And then it hit him. That momentary twinge of doubt exploded inside him, filling his lungs and stopping the breath in his throat until he gathered all his strength to battle against it. His hands trembled with the effort as he forced the doubt back down into the darkness. As the tension collapsed, his shoulders sagged and his forehead prickled with a sheen of sweat.

Farrell felt as though he’d just experienced the pain and shock of a heart attack without the fatal consequences. His lips twitched in an ironic smile. That meant he was still in control. He remained capable of making his own mind up, deciding where and when to end his life. He was able to choose his own moment, his own perfect location.

There’s always a right time and place to die.

Roger Farrell took one last glance out of the window as the light began to fade over the Peak District hills.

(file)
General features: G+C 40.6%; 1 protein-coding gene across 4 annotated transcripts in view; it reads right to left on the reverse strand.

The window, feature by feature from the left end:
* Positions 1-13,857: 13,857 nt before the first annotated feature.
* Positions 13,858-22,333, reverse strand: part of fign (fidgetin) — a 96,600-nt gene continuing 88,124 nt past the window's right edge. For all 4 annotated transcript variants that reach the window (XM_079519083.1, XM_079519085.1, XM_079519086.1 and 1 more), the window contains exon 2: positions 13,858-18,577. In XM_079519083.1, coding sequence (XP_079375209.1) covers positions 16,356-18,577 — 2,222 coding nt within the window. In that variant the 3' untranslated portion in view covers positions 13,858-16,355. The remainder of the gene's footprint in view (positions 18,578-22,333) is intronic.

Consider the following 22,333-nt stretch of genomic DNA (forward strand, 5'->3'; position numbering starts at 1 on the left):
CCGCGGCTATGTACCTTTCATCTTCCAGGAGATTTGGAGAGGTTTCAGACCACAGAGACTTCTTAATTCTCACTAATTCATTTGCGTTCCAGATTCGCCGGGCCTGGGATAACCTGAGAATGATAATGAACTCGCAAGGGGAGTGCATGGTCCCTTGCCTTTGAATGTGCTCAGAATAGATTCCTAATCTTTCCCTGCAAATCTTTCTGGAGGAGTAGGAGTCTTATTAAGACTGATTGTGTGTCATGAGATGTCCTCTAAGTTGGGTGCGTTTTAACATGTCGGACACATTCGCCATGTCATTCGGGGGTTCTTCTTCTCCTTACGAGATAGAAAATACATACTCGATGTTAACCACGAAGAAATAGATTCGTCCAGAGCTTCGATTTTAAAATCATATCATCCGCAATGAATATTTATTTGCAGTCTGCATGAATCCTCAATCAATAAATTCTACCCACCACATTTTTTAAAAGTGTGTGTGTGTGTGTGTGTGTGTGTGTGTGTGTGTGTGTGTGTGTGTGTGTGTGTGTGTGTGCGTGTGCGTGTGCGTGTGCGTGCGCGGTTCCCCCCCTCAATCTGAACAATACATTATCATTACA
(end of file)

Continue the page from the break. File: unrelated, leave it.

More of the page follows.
The place was here.

And the time was now.

***

Excerpt from Secrets of Death by Stephen Booth. Copyright © 2017 by Stephen Booth. Reproduced with permission from Witness Impulse. All rights reserved.

Author Bio:

Stephen BoothA newspaper and magazine journalist for over 25 years, Stephen Booth was born in the English Pennine mill town of Burnley. He was brought up on the Lancashire coast at Blackpool, where he attended Arnold School. He began his career in journalism by editing his school magazine, and wrote his first novel at the age of 12. The Cooper & Fry series is now published by Little, Brown in the UK and by the Witness Impulse imprint of HarperCollins in the USA. In addition to publication in the US, Canada, Australia and New Zealand, translation rights in the series have so far been sold in sixteen languages – French, German, Dutch, Italian, Swedish, Danish, Finnish, Norwegian, Spanish, Portuguese, Russian, Czech, Romanian, Bulgarian, Japanese and Hebrew.Stephen left journalism in 2001 to write novels full time. He and his wife Lesley live in a village in rural Nottinghamshire, England (home of Robin Hood and the Pilgrim Fathers). They have three cats.